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Re: 950 MHz STL Dish on AM Tower

Post by ChuckG » Fri Dec 04, 2015 12:03 am

The only problem I've run into using wooden poles is getting up there later on if repairs are needed. Bucket truck time. Other than that, the local power company sold one out of stock, dug the hole and planted it for me. $750. YMMV
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W2XJ
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Re: 950 MHz STL Dish on AM Tower

Post by W2XJ » Fri Aug 26, 2016 3:59 am

Thats what spurs are for or climbing rungs.

rich wood
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Re: 950 MHz STL Dish on AM Tower

Post by rich wood » Fri Aug 26, 2016 10:05 am

Howdy,
First question: Did the pattern change when the STL pole came down? Yes the pole is "transparent" but was the feed line? Even properly grounded the feed line would want to become an AM radiator.
Second, putting the dish on hot tower is a multi point process. The feed line would need to be bonded at the antenna, the tower base and every 1/16th of a wave length for the operating frequency. Feed lines on hot towers used to be isolated with a 1/4 wave short or bazooka feed.Unfortunately the stand off insulators for this method have stop being produced. The isocoupler is the next best choice. Getting the feed line from the tower to the building will require some digging and hopefully you will avoid digging up the existing feed lines/control lines etc. Damage to the ground radials is easily fixed with a torch and some 15% silver solder rods.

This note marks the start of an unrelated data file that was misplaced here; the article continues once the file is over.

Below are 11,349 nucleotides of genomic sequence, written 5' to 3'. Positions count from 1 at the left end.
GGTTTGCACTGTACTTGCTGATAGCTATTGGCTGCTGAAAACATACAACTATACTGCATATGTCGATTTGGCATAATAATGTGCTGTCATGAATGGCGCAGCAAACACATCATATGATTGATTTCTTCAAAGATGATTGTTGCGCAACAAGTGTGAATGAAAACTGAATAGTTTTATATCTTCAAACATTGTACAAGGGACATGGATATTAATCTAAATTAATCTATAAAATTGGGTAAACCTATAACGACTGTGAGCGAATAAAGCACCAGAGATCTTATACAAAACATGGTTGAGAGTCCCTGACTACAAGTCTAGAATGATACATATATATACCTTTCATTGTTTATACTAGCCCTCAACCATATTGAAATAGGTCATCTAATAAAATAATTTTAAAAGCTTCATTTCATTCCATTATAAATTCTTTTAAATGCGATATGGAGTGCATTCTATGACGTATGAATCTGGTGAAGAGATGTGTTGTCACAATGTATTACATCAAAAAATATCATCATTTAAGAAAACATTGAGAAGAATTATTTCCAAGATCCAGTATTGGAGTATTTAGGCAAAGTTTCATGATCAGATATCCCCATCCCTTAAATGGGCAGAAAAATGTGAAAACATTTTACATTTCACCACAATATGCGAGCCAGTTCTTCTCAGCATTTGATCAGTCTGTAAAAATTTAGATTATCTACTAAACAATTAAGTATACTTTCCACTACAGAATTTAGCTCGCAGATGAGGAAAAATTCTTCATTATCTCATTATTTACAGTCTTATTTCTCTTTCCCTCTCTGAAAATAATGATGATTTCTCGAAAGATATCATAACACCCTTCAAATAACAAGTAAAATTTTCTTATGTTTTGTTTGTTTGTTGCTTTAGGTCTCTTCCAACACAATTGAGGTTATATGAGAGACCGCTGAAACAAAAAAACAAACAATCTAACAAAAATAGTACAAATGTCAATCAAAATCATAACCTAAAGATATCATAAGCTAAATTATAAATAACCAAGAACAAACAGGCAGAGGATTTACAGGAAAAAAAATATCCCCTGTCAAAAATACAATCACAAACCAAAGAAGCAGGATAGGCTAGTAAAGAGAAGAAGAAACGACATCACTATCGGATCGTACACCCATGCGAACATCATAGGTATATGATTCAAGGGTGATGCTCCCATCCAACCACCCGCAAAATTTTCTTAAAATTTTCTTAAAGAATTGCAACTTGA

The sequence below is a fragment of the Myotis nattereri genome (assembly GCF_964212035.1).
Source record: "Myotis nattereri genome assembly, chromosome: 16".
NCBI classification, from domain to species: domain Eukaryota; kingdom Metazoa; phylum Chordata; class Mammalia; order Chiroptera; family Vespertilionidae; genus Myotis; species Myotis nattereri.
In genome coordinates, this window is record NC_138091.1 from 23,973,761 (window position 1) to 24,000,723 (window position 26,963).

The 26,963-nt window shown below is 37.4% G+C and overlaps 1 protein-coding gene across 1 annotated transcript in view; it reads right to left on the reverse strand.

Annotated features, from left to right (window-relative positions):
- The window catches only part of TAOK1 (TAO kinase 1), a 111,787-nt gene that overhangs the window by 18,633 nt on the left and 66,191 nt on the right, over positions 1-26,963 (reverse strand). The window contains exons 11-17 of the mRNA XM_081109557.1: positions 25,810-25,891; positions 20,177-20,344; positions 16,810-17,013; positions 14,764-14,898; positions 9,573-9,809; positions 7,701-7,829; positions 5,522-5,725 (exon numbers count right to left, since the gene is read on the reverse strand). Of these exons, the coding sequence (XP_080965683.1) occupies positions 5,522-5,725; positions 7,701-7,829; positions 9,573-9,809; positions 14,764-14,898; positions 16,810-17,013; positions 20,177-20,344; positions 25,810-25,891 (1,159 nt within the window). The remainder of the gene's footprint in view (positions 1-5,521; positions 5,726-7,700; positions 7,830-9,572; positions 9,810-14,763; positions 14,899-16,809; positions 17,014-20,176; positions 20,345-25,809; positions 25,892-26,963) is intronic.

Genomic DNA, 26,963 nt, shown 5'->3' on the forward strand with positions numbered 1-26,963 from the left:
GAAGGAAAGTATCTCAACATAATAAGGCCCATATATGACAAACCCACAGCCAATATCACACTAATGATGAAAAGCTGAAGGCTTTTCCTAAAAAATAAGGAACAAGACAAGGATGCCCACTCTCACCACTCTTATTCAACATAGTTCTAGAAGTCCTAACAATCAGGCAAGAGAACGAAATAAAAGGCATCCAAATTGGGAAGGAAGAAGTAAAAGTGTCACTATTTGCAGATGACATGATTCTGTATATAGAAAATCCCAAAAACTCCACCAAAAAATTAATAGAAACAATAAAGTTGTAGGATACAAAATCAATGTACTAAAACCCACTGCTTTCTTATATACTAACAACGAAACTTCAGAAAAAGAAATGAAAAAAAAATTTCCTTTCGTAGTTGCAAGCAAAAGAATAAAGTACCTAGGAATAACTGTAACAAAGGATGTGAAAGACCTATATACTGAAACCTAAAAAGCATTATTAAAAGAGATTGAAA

Be sure to do before and after partial proof field readings and file a change with the FCC.
But, before starting any of this, is the array in tolerance and stable? If not fix the issues first before adding or changing anything.

W2XJ
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Re: 950 MHz STL Dish on AM Tower

Post by W2XJ » Fri Aug 26, 2016 3:31 pm

Rich

You're over thinking this. A wooden pole might be 40 feet. I consider anything under 45 degrees insignificant. Practice from building numerous large high power critical arrays supports this. A 40 foot pole is 45 deg around 3 MHz. Taller structured can easily be detuned.

awsherrill
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Re: 950 MHz STL Dish on AM Tower

Post by awsherrill » Fri Aug 26, 2016 3:38 pm

This all happened over eight months ago according to the date stamps. Wonder if the OP has resolved the problem by now.

ChuckG
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Re: 950 MHz STL Dish on AM Tower

Post by ChuckG » Fri Aug 26, 2016 3:40 pm

W2XJ wrote:Thats what spurs are for or climbing rungs.
I maintain that is still what bucket trucks are for. :lol: I'd get halfway up and my back would lock up. The paramedics would then bring a bucket truck anyway.